Things to know before visiting Tanzania : Before you go to Tanzania safari or any other African country, you should know a few things to make sure you have a safe and stress-free safari. Tanzania is a beautiful part of Africa that has a lot to offer tourists from other countries. Still, it helps to know ahead of time where to go, what to expect when you get there, and how to stay safe on the ground. From health standards that must be met to safety measures.
Most people from outside Tanzania who go there for work or pleasure need to get a visa. Tanzania does let some foreigners (mostly from Africa and Asia) visit for up to three months without a visa. But unless they are from Kenya, Uganda, Burundi, or Rwanda, they still have to get an entry permit.
Visa requirements: Australia, the United Kingdom, and Canada can pay $50 USD to get a visa when they arrive. For $100 USD, US citizens can get a visa upon landing that allows them to enter and leave the country more than once. For the most up to date information, all nationalities should contact their consulate.
Check out our guide to see how to get an e-visa for Tanzania. There must be at least one blank visa page in your passport and it must be good for at least six months after the date you get your visa and/or arrive. Visitors with visas must show proof that they have a way to get back home and enough money to pay for their stay. When entering or leaving Zanzibar, or traveling across the mainland, be prepared to produce your passport and explain your visa status.
Volunteering is against the law for people with tourist visas, even if they pay for the experience. If you want to do business or commercial transactions in Tanzania, you need to call the Tanzanian Embassy in Washington, before you apply for a visa.
About 2,000 different languages are used in Africa. That’s a third of all the languages spoken on Earth. This is because the land has changed over millions of years and its environment has changed (Source). Tanzania has 26 official languages, but don’t worry one of them is English, which is widely spoken.
The currency of Tanzania is the Tanzanian Shilling. The currency of Tanzania is the shilling (TZS), and there are no smaller amounts. The average currency rate for individuals arriving from the United Kingdom is TZS 2000/1 UK pound, and the exchange rate for a dollar was TZS 1400/1 US dollar as of November 2010. Please inquire about current rates at the time of your travel.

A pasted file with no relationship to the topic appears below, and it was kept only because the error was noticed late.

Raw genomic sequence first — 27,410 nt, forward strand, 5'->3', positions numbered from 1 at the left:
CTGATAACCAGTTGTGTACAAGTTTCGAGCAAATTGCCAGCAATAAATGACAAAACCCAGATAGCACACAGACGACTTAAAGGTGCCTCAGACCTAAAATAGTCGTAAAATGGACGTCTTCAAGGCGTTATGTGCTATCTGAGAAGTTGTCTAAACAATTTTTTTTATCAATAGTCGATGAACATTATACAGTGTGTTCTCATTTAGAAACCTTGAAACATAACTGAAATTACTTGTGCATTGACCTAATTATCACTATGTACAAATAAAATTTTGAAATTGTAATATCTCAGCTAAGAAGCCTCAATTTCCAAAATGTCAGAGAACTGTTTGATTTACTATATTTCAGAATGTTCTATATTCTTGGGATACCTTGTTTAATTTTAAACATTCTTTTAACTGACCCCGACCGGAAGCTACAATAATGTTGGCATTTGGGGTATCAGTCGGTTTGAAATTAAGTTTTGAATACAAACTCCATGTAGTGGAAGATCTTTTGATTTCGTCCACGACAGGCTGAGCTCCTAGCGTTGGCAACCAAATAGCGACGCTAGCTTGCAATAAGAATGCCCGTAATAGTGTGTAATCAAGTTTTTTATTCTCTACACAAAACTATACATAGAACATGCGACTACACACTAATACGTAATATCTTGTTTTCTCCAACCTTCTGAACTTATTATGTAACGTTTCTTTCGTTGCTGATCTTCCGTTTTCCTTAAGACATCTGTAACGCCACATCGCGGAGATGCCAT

Large currencies, like the US dollar, the British pound, and the Euro, are easy to swap in big cities, and bureau de changers are the most common way to do this. It takes longer to change money at a bank than at a bureau de change. Make sure the dollars you bring aren’t from the year 2000 series.
Keep your money safe in Tanzania by putting it in a money belt or bag, and only keep a few bills on you in case you need to use them right away. Even though your tour organizer will do everything they can to make sure your safari is as safe as possible, be careful about leaving large amounts of money on the street or in crowded places.
Health and Vaccinations in Tanzania.
Before you go on your safari in Tanzania, you should take a few steps to keep your health in good shape. Tanzania has a tropical climate, which makes it a good place for bugs, plants, and animals that most people have never seen before.
Malaria is the disease that most travelers to Africa fear the most, and you might be one of them, right? If you are worried about Malaria, you should talk to your doctor and get antimalarial drugs before you go on a safari. Also, bring a good bug repellent (preferably a deet spray) with you. All of the places you will stay will have mosquito nets over your beds, and before you go to sleep at night, the rooms will be sprayed with bug repellents.
Although the yellow fever vaccination is no longer needed for entry into Tanzania, many doctors will still recommend it as a preventative step due to the disease’s endemicity in surrounding countries such as Kenya. Let’s say you are going to Tanzania from a place where yellow fever is common. In that case, you must show a certificate of yellow fever vaccination at any place of entry, as must anyone who has spent more than 12 hours in a country like Kenya or Ethiopia where yellow fever is common while in transit.
Typhoid fever, hepatitis A and B, tetanus, and meningitis are some of the other immunizations that may be considered before traveling to Tanzania but are not required. Please contact your Tanzania safari operator or your doctor for more information on any required vaccines (since they may change from time to time).
Best time to visit Tanzania.
Seasons certainly have an impact on what kind of experience you’ll have and when you’ll have it, so make sure you study up before time to guarantee you get the Tanzania safari you want.
Safaris: The optimum months for game safaris are January-March for baby season and June-September for the end of the wet season.
Kilimanjaro Treks: The climb can be done at any time of year, however the rainy season runs from March to May.
Birdwatching: The best months to go birdwatching are October through April.